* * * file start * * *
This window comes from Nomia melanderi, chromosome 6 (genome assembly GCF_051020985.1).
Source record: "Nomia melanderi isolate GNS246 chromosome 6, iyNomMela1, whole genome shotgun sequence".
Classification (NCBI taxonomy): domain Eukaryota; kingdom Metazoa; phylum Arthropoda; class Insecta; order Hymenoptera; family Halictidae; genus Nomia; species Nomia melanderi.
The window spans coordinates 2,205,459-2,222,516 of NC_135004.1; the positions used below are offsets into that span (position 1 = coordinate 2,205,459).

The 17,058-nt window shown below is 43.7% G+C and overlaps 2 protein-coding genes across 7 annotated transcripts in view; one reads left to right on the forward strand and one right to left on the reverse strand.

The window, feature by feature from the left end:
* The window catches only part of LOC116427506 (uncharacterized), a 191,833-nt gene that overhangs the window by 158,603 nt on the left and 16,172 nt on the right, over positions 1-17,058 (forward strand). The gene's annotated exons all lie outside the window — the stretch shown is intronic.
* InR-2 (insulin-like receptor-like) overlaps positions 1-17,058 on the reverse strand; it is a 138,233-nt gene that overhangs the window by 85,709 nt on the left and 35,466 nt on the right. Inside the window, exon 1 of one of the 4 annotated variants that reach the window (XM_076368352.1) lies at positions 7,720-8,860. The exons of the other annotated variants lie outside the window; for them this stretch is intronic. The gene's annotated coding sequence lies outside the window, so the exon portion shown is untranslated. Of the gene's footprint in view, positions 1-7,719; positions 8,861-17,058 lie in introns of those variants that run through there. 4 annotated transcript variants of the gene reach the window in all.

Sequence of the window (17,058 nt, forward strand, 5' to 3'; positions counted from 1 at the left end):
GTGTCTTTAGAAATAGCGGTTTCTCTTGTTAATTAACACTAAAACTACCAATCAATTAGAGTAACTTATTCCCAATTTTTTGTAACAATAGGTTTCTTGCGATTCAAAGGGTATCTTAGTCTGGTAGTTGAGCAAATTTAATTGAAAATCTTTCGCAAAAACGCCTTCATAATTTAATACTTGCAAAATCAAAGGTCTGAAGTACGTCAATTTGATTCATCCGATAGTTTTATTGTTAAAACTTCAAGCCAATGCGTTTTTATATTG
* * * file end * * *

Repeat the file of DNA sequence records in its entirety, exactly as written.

This window comes from Nomia melanderi, chromosome 6 (genome assembly GCF_051020985.1).
Source record: "Nomia melanderi isolate GNS246 chromosome 6, iyNomMela1, whole genome shotgun sequence".
Classification (NCBI taxonomy): domain Eukaryota; kingdom Metazoa; phylum Arthropoda; class Insecta; order Hymenoptera; family Halictidae; genus Nomia; species Nomia melanderi.
The window spans coordinates 2,205,459-2,222,516 of NC_135004.1; the positions used below are offsets into that span (position 1 = coordinate 2,205,459).

The 17,058-nt window shown below is 43.7% G+C and overlaps 2 protein-coding genes across 7 annotated transcripts in view; one reads left to right on the forward strand and one right to left on the reverse strand.

The window, feature by feature from the left end:
* The window catches only part of LOC116427506 (uncharacterized), a 191,833-nt gene that overhangs the window by 158,603 nt on the left and 16,172 nt on the right, over positions 1-17,058 (forward strand). The gene's annotated exons all lie outside the window — the stretch shown is intronic.
* InR-2 (insulin-like receptor-like) overlaps positions 1-17,058 on the reverse strand; it is a 138,233-nt gene that overhangs the window by 85,709 nt on the left and 35,466 nt on the right. Inside the window, exon 1 of one of the 4 annotated variants that reach the window (XM_076368352.1) lies at positions 7,720-8,860. The exons of the other annotated variants lie outside the window; for them this stretch is intronic. The gene's annotated coding sequence lies outside the window, so the exon portion shown is untranslated. Of the gene's footprint in view, positions 1-7,719; positions 8,861-17,058 lie in introns of those variants that run through there. 4 annotated transcript variants of the gene reach the window in all.

Sequence of the window (17,058 nt, forward strand, 5' to 3'; positions counted from 1 at the left end):
GTGTCTTTAGAAATAGCGGTTTCTCTTGTTAATTAACACTAAAACTACCAATCAATTAGAGTAACTTATTCCCAATTTTTTGTAACAATAGGTTTCTTGCGATTCAAAGGGTATCTTAGTCTGGTAGTTGAGCAAATTTAATTGAAAATCTTTCGCAAAAACGCCTTCATAATTTAATACTTGCAAAATCAAAGGTCTGAAGTACGTCAATTTGATTCATCCGATAGTTTTATTGTTAAAACTTCAAGCCAATGCGTTTTTATATTG